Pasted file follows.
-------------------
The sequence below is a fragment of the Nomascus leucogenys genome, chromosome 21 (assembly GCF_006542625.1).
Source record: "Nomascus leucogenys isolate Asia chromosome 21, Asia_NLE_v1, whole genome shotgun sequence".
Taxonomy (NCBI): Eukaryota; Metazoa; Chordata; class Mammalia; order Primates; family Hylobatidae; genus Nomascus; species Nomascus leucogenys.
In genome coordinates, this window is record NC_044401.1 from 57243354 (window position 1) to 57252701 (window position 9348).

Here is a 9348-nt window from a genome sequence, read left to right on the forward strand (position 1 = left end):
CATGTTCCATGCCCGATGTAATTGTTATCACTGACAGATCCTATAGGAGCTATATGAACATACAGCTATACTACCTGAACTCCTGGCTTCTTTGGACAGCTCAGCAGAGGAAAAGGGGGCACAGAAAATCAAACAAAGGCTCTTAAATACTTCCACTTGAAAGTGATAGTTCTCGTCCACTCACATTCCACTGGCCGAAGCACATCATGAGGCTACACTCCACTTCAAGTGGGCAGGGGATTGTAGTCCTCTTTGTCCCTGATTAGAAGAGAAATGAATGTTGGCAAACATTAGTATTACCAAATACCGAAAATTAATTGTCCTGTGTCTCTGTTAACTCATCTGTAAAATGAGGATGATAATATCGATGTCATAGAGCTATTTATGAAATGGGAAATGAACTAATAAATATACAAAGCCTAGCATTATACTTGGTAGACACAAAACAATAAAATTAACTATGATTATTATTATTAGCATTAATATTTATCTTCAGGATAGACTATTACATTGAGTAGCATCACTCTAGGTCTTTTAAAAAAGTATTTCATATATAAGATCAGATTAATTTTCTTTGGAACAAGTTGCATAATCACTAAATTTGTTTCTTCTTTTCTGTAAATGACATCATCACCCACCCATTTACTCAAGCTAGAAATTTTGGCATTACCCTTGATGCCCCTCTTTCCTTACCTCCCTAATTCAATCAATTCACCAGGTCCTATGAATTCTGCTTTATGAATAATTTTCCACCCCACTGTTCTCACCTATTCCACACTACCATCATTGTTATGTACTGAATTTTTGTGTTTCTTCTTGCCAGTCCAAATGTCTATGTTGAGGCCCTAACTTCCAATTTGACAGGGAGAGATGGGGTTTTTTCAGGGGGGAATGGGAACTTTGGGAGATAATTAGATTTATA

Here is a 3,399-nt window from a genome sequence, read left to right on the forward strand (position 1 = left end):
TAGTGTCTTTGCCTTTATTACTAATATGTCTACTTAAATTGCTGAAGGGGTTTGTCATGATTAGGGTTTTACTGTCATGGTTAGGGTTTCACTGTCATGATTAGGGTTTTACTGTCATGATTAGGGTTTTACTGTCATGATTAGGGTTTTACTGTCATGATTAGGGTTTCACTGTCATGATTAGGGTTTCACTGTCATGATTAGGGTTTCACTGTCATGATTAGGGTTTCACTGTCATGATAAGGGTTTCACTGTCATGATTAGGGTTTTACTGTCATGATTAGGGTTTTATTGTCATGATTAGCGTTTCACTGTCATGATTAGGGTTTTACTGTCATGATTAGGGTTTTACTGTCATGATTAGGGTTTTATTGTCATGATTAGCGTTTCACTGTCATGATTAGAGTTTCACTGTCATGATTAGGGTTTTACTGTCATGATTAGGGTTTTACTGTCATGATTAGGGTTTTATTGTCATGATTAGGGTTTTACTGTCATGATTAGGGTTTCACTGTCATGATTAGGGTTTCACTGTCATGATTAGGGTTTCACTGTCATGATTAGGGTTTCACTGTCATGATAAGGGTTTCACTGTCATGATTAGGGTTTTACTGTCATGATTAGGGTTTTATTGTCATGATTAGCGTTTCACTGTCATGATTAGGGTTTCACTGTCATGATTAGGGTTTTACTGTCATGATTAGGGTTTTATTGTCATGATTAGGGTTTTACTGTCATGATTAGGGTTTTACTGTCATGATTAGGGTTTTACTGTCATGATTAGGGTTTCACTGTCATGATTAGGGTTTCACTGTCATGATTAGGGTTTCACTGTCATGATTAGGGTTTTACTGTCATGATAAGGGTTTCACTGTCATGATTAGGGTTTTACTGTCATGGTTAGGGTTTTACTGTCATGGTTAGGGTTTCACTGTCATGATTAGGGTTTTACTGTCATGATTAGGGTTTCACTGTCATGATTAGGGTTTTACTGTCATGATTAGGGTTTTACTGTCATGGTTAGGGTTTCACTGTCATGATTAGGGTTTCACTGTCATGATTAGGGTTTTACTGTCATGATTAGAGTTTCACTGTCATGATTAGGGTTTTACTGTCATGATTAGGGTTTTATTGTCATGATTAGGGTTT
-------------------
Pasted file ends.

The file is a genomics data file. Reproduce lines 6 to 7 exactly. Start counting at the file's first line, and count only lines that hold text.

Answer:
CATGTTCCATGCCCGATGTAATTGTTATCACTGACAGATCCTATAGGAGCTATATGAACATACAGCTATACTACCTGAACTCCTGGCTTCTTTGGACAGCTCAGCAGAGGAAAAGGGGGCACAGAAAATCAAACAAAGGCTCTTAAATACTTCCACTTGAAAGTGATAGTTCTCGTCCACTCACATTCCACTGGCCGAAGCACATCATGAGGCTACACTCCACTTCAAGTGGGCAGGGGATTGTAGTCCTCTTTGTCCCTGATTAGAAGAGAAATGAATGTTGGCAAACATTAGTATTACCAAATACCGAAAATTAATTGTCCTGTGTCTCTGTTAACTCATCTGTAAAATGAGGATGATAATATCGATGTCATAGAGCTATTTATGAAATGGGAAATGAACTAATAAATATACAAAGCCTAGCATTATACTTGGTAGACACAAAACAATAAAATTAACTATGATTATTATTATTAGCATTAATATTTATCTTCAGGATAGACTATTACATTGAGTAGCATCACTCTAGGTCTTTTAAAAAAGTATTTCATATATAAGATCAGATTAATTTTCTTTGGAACAAGTTGCATAATCACTAAATTTGTTTCTTCTTTTCTGTAAATGACATCATCACCCACCCATTTACTCAAGCTAGAAATTTTGGCATTACCCTTGATGCCCCTCTTTCCTTACCTCCCTAATTCAATCAATTCACCAGGTCCTATGAATTCTGCTTTATGAATAATTTTCCACCCCACTGTTCTCACCTATTCCACACTACCATCATTGTTATGTACTGAATTTTTGTGTTTCTTCTTGCCAGTCCAAATGTCTATGTTGAGGCCCTAACTTCCAATTTGACAGGGAGAGATGGGGTTTTTTCAGGGGGGAATGGGAACTTTGGGAGATAATTAGATTTATA

Here is a 3,399-nt window from a genome sequence, read left to right on the forward strand (position 1 = left end):